For example, when significant abnormalities are present, one may not be able to achieve as intense a bloom peak, or to achieve a bloom peak in the usual time, perhaps not at all. Alternatively, a prolonged fade period may be a key characteristic of normal, healthy placentas. Thus, useful parameters that can for the first time be quantified reliably using the claimed method include peak intensity, the area under the time-intensity curve, bloom half-life, and other measurements arising from various types of algorithmic analyses.
Therefore, the claimed invention provides a method for characterizing what "normal" placentation means and defining various pathological conditions in terms of measurable parameters. Further, this method of identifying placenta pathologies can be used to intervene with therapeutic treatment, if necessary, at an earlier time when treatment is likely to be more meaningful. For example, appropriate responses to a time-intensity curve exhibiting significant abnormalities might indicate that the mother's behavior should be modified to optimize blood flow to the placenta, for example, restrictions in the level of the mother's physical activities or nutritional habits.
The invention will be further clarified by the following example, which are intended to be purely illustrative of the invention.
A study of nine pregnant female baboons was performed under medical and veterinary supervision. The baboons (P. cynocephalus) were each in the range of 6-12 years of age and each weighed in the range of 15-18 Kg.
At 89 to 137 days of gestation, the pregnant baboons were each immobilized and maintained with 15 mg/kg of ketamine hydrochloride IM (sold by Parke-Davis under the trade name Ketalar®). Adequate tranquilization was provided for performing the sonography and to assure adequate blood pressure monitoring. A catheter was inserted into any accessible vein of each animal to collect blood for CBC and clinical chemistry. About 0.25 mg/kg of diazepam (sold by Roche Products under the trade name Valium® IV) was injected, with exact doses varying as needed to keep the animal tranquilized and to establish baseline measurements. After an 18 gauge catheter was then inserted percutaneously into either the left or right femoral artery for blood gas sampling and monitoring, the blood pressure and pulse oximetry monitoring was begun.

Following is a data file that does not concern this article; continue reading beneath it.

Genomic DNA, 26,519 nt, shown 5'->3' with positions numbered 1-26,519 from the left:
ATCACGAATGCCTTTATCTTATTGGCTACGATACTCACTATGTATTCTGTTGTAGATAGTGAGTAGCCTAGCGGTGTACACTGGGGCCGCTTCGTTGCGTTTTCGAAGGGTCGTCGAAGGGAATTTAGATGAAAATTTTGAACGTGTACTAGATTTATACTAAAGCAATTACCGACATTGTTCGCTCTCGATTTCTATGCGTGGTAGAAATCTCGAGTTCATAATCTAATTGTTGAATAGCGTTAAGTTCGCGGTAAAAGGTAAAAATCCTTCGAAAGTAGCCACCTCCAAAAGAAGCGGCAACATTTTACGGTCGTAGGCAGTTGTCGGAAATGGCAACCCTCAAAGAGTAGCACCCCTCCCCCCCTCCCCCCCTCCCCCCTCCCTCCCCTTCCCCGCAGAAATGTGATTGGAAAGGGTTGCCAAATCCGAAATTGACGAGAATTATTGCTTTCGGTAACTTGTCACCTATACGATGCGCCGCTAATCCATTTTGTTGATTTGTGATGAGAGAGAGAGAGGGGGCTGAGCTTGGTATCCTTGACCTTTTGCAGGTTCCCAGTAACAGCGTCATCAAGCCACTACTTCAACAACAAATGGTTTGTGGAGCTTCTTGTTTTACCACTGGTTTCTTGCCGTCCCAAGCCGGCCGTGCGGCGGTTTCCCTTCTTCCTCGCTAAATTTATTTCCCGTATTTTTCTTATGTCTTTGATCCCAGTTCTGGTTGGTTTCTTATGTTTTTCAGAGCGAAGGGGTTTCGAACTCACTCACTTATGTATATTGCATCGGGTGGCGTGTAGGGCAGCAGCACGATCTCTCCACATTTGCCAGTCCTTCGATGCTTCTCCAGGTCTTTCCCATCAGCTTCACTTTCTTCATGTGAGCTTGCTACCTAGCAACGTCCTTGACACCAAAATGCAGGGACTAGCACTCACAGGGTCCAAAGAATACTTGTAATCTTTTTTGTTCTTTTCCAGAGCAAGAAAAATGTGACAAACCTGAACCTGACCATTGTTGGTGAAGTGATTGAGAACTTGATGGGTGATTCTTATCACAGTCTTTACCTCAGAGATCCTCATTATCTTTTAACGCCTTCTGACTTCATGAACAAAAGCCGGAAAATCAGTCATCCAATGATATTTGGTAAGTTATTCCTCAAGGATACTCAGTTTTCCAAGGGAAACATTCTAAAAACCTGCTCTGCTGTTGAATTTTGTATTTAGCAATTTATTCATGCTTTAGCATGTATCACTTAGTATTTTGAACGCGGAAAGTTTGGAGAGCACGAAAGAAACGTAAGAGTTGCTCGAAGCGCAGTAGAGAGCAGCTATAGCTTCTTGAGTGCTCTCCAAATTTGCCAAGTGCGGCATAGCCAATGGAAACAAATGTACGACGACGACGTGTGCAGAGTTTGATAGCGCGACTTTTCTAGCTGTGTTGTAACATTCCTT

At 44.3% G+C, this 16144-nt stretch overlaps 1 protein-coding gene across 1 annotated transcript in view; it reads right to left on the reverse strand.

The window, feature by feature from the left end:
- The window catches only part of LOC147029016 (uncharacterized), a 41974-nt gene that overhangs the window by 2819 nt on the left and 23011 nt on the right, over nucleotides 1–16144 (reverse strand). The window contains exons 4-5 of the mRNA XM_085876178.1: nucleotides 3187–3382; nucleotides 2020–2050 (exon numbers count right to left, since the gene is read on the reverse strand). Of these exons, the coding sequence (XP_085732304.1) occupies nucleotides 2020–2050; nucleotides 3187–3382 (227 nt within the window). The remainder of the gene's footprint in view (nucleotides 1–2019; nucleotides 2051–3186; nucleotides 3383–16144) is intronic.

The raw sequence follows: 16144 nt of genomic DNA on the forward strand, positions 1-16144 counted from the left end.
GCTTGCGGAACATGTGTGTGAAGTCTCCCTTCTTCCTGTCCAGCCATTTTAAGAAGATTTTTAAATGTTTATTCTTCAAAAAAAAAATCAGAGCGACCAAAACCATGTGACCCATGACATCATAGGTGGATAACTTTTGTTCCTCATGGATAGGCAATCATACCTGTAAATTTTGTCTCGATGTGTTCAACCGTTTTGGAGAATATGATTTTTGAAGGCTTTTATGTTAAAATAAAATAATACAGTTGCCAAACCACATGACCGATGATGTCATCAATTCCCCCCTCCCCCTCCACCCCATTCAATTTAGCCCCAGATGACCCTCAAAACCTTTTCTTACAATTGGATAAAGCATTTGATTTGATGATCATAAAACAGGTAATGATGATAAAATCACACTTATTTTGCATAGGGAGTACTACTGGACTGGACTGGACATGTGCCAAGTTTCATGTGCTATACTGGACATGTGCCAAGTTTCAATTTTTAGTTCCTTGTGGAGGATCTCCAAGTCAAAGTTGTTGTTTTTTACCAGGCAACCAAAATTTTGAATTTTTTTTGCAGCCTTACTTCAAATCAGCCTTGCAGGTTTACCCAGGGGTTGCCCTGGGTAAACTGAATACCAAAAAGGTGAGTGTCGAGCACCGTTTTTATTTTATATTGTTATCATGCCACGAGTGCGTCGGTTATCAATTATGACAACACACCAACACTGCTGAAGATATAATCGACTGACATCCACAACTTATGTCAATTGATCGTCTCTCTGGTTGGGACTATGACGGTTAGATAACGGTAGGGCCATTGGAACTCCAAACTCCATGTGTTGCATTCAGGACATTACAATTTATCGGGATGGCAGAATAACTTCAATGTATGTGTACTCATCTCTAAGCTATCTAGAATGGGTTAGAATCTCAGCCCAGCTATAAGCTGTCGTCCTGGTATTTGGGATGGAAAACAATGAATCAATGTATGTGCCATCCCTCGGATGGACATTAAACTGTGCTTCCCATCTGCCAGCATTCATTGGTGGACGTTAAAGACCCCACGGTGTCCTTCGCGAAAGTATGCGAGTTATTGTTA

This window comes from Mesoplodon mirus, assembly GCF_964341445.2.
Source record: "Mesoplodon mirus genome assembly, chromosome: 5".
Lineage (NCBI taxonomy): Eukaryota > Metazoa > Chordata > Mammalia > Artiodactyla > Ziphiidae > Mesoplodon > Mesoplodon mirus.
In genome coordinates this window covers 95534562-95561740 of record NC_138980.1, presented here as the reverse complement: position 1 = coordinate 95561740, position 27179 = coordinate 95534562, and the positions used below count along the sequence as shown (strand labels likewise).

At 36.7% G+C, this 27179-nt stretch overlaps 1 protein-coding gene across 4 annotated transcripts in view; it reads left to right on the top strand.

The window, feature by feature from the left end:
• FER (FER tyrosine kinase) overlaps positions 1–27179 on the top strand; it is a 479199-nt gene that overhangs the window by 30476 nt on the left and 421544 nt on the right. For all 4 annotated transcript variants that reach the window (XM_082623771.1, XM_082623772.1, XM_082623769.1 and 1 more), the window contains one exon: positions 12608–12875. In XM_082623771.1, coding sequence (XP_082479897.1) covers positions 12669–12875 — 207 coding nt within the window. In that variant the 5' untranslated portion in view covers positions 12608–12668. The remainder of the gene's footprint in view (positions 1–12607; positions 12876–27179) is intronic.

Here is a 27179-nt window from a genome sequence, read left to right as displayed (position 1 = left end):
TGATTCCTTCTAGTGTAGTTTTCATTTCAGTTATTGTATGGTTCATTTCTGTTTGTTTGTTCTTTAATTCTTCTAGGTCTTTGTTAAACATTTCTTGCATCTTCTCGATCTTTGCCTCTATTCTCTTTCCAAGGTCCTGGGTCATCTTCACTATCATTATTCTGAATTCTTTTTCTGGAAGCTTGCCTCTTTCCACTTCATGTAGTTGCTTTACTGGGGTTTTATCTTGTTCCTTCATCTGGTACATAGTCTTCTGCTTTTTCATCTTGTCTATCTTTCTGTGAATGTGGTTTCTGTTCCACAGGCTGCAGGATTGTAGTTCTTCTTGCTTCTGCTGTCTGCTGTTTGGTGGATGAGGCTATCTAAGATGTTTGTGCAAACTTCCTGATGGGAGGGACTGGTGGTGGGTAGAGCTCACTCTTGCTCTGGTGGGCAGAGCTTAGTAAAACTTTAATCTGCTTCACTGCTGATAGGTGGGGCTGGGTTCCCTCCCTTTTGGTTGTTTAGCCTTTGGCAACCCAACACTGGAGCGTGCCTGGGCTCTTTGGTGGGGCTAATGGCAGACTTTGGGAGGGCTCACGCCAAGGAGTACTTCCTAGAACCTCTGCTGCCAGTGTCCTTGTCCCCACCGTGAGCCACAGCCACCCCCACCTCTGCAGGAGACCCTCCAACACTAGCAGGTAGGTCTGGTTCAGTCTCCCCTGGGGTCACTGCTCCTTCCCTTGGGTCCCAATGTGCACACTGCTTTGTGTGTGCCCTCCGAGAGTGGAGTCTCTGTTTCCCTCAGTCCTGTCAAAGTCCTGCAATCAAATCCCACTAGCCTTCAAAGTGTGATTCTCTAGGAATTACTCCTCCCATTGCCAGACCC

Prior and subsequent to injection of contrast media, a complete fetal biophysical profile was obtained. The contrast media were injected arterially or intravenously followed by a 5 cc saline flush. The contrast medium was injected while monitoring fetal EKG and separate, but simultaneous, ultrasound assessment of the arterial cardiac chamber.
2-D gray-scale ultrasound and color Doppler were used to study uteroplacental and intervillous blood flow as follows. The ultrasound transducer was fixed on the animal's abdomen and focused on either a full cross-section of the placenta or an individual cotyledon (a section of the placenta). Once in a steady state, the gain of the transducer was then reduced to produce a low intensity signal, so that very little Doppler or color Doppler activity could be seen on the CRT visual display connected via a computer to the transducer.
When the contrast medium was introduced, the flushing of the medium through the placenta could be observed as a lighting up of the intervillous space to form a "bloom." The bloom caused by the medium then faded away as the medium was washed out of the intervillous space. Various types of contrast media and degassed saline (control) were injected into the femoral arteries of the various animals tested, as needed. Ultrasound studies were repeated after each injection at standardized intervals.
The contrast media tested were lipid coated microspheres (Filmix-Vet®), nitrogen-filled liposomes (Aerosomes®), galactose-encapsulated gas-filled bubbles (Echovist®), and agitated saline, with de-gassed saline being used as a control (no contrast medium). A summary of the gestation periods of the different animals and the various contrast media used with each is shown below: